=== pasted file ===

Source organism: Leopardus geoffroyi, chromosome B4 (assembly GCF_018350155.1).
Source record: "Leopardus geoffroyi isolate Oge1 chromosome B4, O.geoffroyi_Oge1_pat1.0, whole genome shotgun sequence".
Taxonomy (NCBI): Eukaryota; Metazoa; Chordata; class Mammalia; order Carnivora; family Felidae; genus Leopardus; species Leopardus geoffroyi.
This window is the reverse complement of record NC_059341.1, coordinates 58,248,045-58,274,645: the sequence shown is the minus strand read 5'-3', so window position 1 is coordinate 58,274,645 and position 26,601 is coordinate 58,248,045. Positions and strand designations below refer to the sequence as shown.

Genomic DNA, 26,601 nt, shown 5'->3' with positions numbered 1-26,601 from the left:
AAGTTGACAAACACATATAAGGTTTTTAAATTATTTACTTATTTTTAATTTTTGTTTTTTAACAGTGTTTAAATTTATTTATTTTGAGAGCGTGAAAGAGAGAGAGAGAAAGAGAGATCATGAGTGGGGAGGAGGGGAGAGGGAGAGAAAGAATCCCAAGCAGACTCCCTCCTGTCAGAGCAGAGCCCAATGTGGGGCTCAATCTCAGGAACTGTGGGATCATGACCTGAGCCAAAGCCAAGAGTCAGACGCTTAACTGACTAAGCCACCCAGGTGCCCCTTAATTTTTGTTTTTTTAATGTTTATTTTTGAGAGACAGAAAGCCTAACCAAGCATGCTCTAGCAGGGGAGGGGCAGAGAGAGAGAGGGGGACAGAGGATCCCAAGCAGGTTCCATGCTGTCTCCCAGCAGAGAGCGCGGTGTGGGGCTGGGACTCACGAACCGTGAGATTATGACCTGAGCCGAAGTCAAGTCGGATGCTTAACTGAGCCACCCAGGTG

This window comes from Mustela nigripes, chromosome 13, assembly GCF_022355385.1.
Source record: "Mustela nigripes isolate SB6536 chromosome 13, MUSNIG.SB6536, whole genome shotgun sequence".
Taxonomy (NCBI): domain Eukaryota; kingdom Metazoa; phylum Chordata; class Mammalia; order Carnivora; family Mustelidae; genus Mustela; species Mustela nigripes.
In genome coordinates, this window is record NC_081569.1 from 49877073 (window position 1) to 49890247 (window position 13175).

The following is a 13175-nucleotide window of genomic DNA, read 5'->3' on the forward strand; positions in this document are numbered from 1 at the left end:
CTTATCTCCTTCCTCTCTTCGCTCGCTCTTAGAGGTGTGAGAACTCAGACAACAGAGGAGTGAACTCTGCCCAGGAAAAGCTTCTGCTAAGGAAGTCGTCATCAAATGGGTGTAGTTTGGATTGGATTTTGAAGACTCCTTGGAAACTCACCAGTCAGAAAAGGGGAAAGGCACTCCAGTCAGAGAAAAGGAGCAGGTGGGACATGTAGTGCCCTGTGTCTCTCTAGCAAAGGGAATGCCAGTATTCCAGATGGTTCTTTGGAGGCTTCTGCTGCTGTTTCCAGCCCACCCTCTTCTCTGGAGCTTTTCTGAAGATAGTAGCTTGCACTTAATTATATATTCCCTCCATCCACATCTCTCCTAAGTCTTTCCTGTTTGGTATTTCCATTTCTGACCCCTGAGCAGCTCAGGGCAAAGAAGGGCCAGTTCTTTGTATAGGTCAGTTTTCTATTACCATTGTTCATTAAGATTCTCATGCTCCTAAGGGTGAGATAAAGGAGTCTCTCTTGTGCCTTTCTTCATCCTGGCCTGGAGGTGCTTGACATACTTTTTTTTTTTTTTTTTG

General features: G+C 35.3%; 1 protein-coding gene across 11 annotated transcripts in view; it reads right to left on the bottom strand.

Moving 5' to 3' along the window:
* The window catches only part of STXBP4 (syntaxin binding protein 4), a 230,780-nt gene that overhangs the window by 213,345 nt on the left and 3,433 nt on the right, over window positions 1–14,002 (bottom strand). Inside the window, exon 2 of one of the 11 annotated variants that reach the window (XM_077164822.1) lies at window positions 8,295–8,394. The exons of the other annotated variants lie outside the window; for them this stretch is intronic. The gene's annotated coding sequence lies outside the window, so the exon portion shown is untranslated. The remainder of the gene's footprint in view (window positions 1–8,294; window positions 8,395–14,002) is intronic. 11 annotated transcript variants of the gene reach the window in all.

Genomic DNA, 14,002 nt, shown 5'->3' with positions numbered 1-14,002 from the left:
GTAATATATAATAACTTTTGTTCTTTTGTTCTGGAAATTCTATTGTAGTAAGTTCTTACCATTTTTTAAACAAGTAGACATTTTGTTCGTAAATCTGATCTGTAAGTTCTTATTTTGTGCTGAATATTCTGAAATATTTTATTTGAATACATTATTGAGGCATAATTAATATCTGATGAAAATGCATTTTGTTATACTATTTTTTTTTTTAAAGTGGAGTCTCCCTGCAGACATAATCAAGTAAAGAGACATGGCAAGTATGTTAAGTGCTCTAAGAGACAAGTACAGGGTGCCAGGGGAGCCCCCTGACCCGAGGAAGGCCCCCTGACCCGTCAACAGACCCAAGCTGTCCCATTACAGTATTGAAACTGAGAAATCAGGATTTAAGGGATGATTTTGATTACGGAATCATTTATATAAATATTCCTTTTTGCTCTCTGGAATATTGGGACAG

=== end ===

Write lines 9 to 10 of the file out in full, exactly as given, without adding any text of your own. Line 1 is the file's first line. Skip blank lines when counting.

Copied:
Taxonomy (NCBI): domain Eukaryota; kingdom Metazoa; phylum Chordata; class Mammalia; order Carnivora; family Mustelidae; genus Mustela; species Mustela nigripes.
In genome coordinates, this window is record NC_081569.1 from 49877073 (window position 1) to 49890247 (window position 13175).